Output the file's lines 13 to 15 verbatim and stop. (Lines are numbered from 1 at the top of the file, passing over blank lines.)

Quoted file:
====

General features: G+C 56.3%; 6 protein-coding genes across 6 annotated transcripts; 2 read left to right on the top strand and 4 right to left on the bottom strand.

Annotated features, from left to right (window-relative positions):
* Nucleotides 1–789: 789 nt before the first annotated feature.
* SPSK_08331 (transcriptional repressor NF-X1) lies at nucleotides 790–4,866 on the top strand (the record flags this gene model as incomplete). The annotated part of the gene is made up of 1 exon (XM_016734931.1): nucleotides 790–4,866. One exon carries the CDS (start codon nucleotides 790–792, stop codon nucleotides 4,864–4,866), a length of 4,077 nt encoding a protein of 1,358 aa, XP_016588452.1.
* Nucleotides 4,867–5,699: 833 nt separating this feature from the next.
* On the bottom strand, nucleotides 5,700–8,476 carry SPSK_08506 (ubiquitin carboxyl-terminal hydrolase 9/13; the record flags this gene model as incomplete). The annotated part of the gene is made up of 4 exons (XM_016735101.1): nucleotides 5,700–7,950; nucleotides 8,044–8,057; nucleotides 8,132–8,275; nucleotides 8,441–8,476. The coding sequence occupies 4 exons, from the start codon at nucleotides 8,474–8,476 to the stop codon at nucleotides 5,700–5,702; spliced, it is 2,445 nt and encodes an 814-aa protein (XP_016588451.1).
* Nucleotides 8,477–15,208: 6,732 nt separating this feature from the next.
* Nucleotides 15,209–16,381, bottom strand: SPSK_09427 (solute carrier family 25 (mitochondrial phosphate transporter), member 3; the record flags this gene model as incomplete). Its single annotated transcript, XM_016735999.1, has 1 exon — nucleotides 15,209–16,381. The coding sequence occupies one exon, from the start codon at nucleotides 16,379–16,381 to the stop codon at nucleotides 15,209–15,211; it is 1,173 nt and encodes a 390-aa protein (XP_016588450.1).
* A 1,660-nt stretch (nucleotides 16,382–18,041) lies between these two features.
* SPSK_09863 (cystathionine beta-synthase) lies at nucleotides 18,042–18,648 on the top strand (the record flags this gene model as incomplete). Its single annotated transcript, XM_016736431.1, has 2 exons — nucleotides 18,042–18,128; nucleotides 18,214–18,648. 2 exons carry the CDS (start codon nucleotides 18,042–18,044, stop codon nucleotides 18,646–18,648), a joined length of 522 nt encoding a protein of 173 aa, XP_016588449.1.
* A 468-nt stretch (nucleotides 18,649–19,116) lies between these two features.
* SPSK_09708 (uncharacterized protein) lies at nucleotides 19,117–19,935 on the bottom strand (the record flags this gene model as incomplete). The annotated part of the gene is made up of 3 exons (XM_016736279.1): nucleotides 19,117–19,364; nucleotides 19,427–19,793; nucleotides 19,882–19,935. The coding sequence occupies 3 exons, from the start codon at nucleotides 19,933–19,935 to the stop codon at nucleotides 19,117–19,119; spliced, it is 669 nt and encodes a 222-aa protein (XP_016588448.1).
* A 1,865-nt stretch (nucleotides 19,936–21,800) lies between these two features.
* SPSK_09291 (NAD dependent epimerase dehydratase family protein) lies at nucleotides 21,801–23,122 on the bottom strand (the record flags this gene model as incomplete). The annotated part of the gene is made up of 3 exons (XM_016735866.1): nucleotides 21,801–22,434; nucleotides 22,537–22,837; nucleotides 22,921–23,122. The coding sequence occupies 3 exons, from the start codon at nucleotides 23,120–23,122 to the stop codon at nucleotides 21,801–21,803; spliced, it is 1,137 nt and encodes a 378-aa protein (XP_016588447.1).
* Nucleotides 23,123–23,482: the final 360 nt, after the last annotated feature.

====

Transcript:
* A 1,865-nt stretch (nucleotides 19,936–21,800) lies between these two features.
* SPSK_09291 (NAD dependent epimerase dehydratase family protein) lies at nucleotides 21,801–23,122 on the bottom strand (the record flags this gene model as incomplete). The annotated part of the gene is made up of 3 exons (XM_016735866.1): nucleotides 21,801–22,434; nucleotides 22,537–22,837; nucleotides 22,921–23,122. The coding sequence occupies 3 exons, from the start codon at nucleotides 23,120–23,122 to the stop codon at nucleotides 21,801–21,803; spliced, it is 1,137 nt and encodes a 378-aa protein (XP_016588447.1).
* Nucleotides 23,123–23,482: the final 360 nt, after the last annotated feature.